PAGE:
First Tracks at Mt Van Hoevenberg

Who needs West Yellowstone when you’ve got early season skiing nearby? After Thanksgiving dinner, I set out up the Thruway for Lake Placid. Gusting wind pushed my new used VW shooting brake around, treating the ski box as a spinnaker.

Mount van Hoevenberg skiers

Rain washed away the snow Mount van Ho had the previous weekend, leaving only the 500-meter loop of machine made snow, courtesy of the Snow Factory. After a leisurely Friday morning breakfast, I clipped into skate skis. The Snow Factory loop had held up through the warming trend, still 18” deep.

After a couple laps around the loop, I ran in to Duncan Douglas. We shot the breeze, he intended to ski the Porter Mountain trail. But he’s a larger than life two-time Olympian, and I’m just a guy from Jersey. I opted to stay on the mini loop.

The day was gray, and although it was warmish, a bit over 20, a damp, blustering wind froze me. Underdressed for conditions, I escaped in to the lodge after 50 minutes to thaw out. After adding warmer layers, I headed back out.

The solid base was bulletproof frozen granular, and fast. While I would have liked to go farther afield, one of the benefits of skiing the mini loop is that its flat profile keeps one’s heart rate manageable. For my first days one snow, that’s what the doctor ordered.

Later in the day, Peru Nordic teammates Joe and Lisa Korzenecki arrived, and I had company to ski and chat with. I don’t know how I managed, but I logged a bit over 25 kilometers.

On Saturday, I kept it short and chilled, both figuratively and literally, with Peru Nordic teammate Ed Lis. Apropos the short loop, Ed was on rock skis. One had broken ahead of the binding and he keeps applying epoxy to keep it going. Gotta embrace the gnar.

After I hung up my skis, I got a tour of the construction in advance of the World University Games. A new lodge is being built near the current sliding center, and the biathlon range is relocated to what had been the ski center parking area. Behind the giant backstop is the start of the Three Trails loop from the current stadium.

Between the lodge and the range, there’s a start / finish area big enough to accommodate a skiathlon exchange zone. My guide told me that FIS delegate John Aalberg, a two-time former Olympian, saw the stadium area with Whiteface, Pitchoff and Cascade beyond the range backstop, his jaw dropped.

Further on, we walked the beginning of a new race loop that will have state of the art snowmaking. The loop was designed by Kris Cheney Seymour, Mt van Ho’s manager, and Al Serrano, an FIS technical delegate. I didn’t get to see the entire loop, but the start swoops up and down in a series of S curves that will provide great skiing and great viewing for spectators.

My guide recounted an afternoon when he presented on the changes at van Ho to a college ski team. One athlete piped up, “Oh, we won’t have to ski Ladies’ 5 [hardest single loop at the Ho] any more?”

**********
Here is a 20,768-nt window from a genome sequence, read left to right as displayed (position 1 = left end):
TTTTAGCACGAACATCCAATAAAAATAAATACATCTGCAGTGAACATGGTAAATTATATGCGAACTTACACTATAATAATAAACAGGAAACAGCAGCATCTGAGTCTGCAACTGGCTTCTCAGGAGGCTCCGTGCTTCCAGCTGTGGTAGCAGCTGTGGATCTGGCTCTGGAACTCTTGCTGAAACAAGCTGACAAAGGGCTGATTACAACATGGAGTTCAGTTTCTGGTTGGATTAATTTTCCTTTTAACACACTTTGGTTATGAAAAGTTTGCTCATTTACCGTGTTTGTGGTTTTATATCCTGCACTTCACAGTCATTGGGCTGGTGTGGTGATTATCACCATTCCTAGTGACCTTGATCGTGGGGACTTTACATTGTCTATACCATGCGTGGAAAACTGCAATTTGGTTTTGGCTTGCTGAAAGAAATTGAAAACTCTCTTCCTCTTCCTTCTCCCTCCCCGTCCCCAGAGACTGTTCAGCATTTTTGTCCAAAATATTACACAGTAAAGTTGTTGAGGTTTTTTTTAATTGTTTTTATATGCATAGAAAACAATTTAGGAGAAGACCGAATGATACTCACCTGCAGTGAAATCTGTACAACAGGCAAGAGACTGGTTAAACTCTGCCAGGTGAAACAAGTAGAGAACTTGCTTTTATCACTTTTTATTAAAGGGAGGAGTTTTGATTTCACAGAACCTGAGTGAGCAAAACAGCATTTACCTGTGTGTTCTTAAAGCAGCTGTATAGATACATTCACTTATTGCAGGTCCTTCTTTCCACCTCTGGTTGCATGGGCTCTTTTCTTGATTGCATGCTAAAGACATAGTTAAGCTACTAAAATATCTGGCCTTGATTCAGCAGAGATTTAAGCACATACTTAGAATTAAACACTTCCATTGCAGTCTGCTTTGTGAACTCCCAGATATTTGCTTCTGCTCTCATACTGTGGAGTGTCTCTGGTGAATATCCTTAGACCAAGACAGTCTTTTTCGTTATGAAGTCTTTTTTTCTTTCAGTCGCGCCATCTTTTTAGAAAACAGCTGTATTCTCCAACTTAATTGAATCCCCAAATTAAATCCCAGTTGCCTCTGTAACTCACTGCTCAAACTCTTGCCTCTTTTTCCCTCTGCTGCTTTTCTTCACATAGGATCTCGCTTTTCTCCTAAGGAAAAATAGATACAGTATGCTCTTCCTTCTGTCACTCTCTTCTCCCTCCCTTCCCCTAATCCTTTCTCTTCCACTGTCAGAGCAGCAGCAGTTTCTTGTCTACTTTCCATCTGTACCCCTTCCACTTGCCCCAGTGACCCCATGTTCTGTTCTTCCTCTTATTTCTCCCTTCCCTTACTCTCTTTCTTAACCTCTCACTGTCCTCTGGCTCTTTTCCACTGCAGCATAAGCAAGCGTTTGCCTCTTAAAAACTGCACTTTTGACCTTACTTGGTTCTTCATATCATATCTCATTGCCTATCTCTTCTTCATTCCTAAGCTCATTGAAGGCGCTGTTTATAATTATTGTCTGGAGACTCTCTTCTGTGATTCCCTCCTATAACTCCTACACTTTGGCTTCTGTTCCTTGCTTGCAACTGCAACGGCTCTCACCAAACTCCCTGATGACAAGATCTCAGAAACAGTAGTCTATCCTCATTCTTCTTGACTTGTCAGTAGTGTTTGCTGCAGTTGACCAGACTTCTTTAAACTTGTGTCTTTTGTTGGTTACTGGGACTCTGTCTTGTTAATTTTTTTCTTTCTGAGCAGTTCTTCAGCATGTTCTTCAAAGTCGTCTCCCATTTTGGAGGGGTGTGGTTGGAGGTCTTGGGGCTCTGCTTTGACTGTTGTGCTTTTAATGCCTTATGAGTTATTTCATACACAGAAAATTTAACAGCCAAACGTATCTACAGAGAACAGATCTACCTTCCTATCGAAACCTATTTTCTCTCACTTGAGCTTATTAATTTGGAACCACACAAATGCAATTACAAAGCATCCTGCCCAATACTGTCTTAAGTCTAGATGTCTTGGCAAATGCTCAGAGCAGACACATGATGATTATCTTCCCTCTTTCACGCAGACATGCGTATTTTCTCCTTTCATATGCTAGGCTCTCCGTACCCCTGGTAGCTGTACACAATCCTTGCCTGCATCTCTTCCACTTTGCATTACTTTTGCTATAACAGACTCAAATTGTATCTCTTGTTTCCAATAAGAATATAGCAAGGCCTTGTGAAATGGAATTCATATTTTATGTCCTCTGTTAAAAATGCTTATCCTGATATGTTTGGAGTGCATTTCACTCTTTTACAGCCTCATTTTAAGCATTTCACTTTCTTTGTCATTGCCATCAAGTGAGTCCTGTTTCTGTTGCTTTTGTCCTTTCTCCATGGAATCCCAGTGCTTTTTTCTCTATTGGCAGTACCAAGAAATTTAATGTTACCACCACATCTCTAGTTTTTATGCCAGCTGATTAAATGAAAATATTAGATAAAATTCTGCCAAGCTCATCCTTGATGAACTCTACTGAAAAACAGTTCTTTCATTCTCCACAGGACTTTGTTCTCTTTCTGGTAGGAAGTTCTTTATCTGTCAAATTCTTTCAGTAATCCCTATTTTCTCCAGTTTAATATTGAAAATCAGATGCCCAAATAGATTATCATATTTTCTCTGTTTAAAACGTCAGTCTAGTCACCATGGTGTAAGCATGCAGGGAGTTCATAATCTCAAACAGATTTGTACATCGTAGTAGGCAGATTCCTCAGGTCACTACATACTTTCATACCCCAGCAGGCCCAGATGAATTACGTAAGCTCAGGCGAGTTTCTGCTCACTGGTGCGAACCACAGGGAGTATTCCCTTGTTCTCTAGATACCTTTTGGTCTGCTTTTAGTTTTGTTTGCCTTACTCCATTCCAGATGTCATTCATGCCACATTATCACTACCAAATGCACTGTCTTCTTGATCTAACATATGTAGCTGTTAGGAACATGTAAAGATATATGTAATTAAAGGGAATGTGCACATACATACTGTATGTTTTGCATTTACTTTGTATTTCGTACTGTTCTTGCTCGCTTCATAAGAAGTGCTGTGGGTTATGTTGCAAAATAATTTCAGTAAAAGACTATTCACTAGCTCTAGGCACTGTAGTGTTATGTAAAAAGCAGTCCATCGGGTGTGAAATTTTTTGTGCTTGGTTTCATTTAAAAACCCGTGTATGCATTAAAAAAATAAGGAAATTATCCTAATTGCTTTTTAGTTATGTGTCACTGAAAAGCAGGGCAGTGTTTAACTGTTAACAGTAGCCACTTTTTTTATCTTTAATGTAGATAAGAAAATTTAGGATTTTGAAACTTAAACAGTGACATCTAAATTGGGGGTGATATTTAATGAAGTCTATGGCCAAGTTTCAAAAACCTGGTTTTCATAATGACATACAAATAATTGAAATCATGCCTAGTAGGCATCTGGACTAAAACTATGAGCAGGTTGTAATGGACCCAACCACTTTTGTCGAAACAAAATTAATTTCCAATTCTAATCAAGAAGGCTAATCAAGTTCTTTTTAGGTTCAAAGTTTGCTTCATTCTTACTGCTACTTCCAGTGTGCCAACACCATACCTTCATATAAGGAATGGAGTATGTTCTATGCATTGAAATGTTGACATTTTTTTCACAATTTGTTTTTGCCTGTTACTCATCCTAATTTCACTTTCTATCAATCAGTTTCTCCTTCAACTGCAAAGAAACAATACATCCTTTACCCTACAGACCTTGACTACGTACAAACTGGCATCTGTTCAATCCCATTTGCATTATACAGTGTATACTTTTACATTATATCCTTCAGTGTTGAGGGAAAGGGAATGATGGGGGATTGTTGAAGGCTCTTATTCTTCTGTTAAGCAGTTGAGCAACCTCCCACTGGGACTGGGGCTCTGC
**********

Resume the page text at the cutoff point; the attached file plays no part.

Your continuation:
“You might wish you could still ski on Ladies’ 5,” replied my guide.

According to my guide, Aalberg, inspecting the project, asked only for minor changes.

Some trails will be closed or re-routed due to the construction. The Lake Placid Loppet may not run on the traditional course this year. And as much as the lodge needs an update, I’ll admit that I’m gonna miss the old one. I’ve made many friends there. Yet I’m stoked for the future.

8 comments on “First Tracks at Mt Van Hoevenberg

  1. i have skied whiteface over 50 times, did the luge run, bobsled run, went to top of ski jump, man thats high, skated on both indoor rinks and outdoor oval, also did the sled dog ride and the toboggan hill on the lake. i helped a friend of mine build a house in ausable acres so i had free lodging he had a 26 thousand dollar mortgage on it and rented it out for olympics for 21 thousand for 3 weeks of the games

  2. You’re very slowly selling me on this whole Nordic thing, Peter. Pretty soon you may see me at an actual XC area learning to skate ski. Another great piece.

  3. Harv LOL, I wouldn’t have a chance. I tried summer biathlon some years back – running and shooting. There was no wind, and my standing shooting sucked. Finished 5 minutes behind the winner in a 5 k race due to penalties.

  4. Yeah, I’ve always been fascinated by biathlon as well. I think it’s one of those things that would require a lot more pre-planning then I have in me right now. I feel the same way about equestrian ski-joring

  5. I love the idea that you’re tired and likely breathing hard… you have to balance the need to settled down so you can shoot straight, with the time that that will take. A mental game.

  6. People have gone from top 5 to 40th, missing one shot in a World Cup biathlon. It’s being able to manage your heart rate, adjust for any wind (there’s no wind hold in biathlon LOL) and squeeze off 5 rounds fast.

    Don’t forget, the Ho has a “Be a Biathlete” program. Saratoga Biathlon Club might have something similar, I’m not sure.

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